The Public-Private Partnership Law Review: Vietnam


The Vietnamese government reported on 30 January 2019 that 336 PPP projects have been implemented in Vietnam with a total investment capital of 1,609,335 billion Vietnamese dong (approximately equivalent to US$69 billion), 140 of which are in the form of build–operate–transfer (BOT) (accounting for 70.7 per cent of the total investment capital of PPP projects), 188 of which are in the form of build–transfer (BT) (accounting for 28.9 per cent of the same).2 According to the report, the transport infrastructure projects represent 65.47 per cent (220 projects) of the total number of the PPP projects. The remaining PPP projects are held mainly by technical infrastructure projects (9.52 per cent), head office construction projects (5.95 per cent), energy projects (5.35 per cent), water supply, sewerage and environmental projects (5.35 per cent).

In 1986, the Đổi Mới policy adopted at the Sixth National Congress of the Communist Party of Vietnam introduced market economy to Vietnam and opened the market to foreign investors. Since then, Vietnam has faced a gap between the huge demand for infrastructure development with a rapidly growing population and economy and a scarce governmental budget, and, therefore, an expectation of private funds for the infrastructure development has existed. The history of PPP legislation in Vietnam started in 1992, when the amended Foreign Investment Law mentioned BOT for the first time. In 1994, it was reported that the first BOT contract was entered into for the water treatment plant project of Binh An Water Corporation Limited.3 In this phase, PPP legislation was limited mainly for foreign investment and several PPP projects with foreign investors emerged.

Around the time of the start of the Asian currency crisis in 1997, Decree 77-CP dated 18 June 1997 also provided BOT regulations for full participation of domestic investors for the first time. At this stage, PPP projects of domestic investors were mainly established by the state-owned enterprises (SOEs) with the aim of implementing such projects without state budget allocation, but those aims were not always successful.4

With Vietnam's participation in the World Trade Organisation, distinctions between the foreign investors and domestic investors were abolished in principle,5 and BOT regulations were also unified in 2007. Subsequently, two regulations for PPPs – Decree 108/2009/ND-CP and Prime Minister Decision 71/2010/QD-TTg – co-existed without mutual coordination for a while, but this confusing situation was resolved in 2015 by Decree 15/2015/ND-CP (which was replaced by Decree 63/2018/ND-CP, taking effect on 19 June 2018). Decree 30/2015/ND-CP on selection of investors and Decree 63/2018/ND-CP are currently in effect for PPP regulations in Vietnam.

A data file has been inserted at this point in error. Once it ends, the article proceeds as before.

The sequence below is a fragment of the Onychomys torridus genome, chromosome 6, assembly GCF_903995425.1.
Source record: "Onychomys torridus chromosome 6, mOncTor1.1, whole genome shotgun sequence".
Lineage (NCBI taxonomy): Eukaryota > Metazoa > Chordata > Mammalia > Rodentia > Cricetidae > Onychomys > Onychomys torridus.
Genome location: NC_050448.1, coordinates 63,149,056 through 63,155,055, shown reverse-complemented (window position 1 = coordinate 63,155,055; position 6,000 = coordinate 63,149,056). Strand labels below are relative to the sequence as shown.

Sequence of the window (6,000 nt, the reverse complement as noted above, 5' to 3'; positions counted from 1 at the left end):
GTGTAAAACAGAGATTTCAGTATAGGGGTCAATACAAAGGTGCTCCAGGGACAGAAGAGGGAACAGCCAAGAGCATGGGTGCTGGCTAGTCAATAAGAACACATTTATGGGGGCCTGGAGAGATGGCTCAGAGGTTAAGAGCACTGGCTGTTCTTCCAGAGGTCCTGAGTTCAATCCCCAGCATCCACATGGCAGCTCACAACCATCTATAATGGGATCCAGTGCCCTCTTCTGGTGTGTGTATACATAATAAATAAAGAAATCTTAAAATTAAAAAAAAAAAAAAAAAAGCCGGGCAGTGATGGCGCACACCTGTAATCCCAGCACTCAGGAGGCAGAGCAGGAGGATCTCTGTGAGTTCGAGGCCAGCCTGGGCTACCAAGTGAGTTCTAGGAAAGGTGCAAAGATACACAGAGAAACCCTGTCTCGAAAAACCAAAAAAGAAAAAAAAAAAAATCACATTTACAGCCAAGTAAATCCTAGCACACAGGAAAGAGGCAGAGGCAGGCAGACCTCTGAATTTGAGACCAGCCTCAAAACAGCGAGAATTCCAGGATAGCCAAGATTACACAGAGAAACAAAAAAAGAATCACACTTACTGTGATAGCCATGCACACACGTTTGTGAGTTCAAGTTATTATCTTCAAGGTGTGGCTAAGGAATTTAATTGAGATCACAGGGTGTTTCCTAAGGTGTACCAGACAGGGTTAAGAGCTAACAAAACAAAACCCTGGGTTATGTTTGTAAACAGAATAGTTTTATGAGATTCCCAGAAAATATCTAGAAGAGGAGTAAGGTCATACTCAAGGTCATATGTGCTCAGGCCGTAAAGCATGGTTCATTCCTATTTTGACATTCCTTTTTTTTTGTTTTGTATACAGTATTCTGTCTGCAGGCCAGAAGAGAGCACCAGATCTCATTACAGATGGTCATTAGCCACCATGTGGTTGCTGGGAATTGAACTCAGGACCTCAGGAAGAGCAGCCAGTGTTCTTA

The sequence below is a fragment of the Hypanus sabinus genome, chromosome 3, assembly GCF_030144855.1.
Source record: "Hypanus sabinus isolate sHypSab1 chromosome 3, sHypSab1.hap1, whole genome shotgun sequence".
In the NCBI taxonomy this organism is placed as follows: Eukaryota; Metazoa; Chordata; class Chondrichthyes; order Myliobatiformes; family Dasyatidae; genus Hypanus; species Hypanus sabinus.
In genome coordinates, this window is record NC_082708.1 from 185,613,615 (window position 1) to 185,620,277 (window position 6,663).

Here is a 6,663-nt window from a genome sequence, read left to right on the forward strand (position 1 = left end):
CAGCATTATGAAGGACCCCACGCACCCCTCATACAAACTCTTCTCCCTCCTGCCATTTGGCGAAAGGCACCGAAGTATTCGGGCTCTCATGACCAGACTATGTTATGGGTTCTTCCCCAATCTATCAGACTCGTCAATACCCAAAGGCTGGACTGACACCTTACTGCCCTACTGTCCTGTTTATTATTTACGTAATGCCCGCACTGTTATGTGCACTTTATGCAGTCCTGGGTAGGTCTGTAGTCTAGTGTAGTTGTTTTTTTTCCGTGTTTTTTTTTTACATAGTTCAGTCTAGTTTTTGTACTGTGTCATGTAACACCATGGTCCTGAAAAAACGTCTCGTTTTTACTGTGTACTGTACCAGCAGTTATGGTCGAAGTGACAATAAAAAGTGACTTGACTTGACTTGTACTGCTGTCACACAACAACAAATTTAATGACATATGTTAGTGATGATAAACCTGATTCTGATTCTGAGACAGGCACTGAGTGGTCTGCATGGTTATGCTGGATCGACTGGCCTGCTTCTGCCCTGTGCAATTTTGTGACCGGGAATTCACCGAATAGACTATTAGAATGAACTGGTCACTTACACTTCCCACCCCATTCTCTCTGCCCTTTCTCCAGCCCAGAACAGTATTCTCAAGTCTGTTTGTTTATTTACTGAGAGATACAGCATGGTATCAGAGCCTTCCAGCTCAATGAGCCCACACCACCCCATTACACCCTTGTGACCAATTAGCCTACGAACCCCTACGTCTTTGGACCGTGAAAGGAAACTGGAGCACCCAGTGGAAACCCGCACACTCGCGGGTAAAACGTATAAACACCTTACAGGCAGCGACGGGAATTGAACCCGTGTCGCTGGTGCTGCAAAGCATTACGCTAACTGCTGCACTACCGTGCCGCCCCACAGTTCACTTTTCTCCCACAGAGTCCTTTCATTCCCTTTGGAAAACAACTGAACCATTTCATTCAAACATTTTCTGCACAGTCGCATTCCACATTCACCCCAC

The year in review

In 2017, the Standing Committee of the National Assembly issued Resolution No. 437/NQ-UBTVQH14, in which the government and the Prime Minister are requested to establish a PPP law. The draft PPP law has been submitted to the eighth Session of the National Assembly (November 2019) for their comments.6 The PPP Law is scheduled to be submitted to the ninth Session of the National Assembly in 2020 for their approval.7 It is expected to set, among the others, the criteria for the selection of PPP projects, the mechanism to effectively control the state capital invested in PPP projects, and the risk sharing mechanism between the state and the investors of PPP projects.

As a matter of fact, the Vietnamese government is calling for PPP investments in many projects,8 and it is no surprise that the Vietnamese government is making efforts to improve its PPP framework to attract more foreign investors. On the other hand, controlling the increasing public debt is also an inevitable task for the Vietnamese government. Conditions for government guarantee and undertakings (GGU) are becoming stricter in Law No. 83/2015/QH13 on State Budget, Law No. 20/2017/QH14 on Public Debt Management and Decree No. 91/2018/ND-CP on issuance and management of government guarantee. In 2017, no GGU was issued.9 The unavailability of the GGU was one of the major blockages for foreign investors to establish international standard PPP projects in Vietnam with appropriate risk allocation between the public and private sectors, and the trend of imposing stricter conditions may further frustrate foreign investors. Except for projects for thermal power plants using imported coals,10 it is not easy for foreign investors to be granted GGU for their PPP projects in Vietnam. In 2018, US$1.7 billion GGUs were provided, but only for thermal power plant projects.11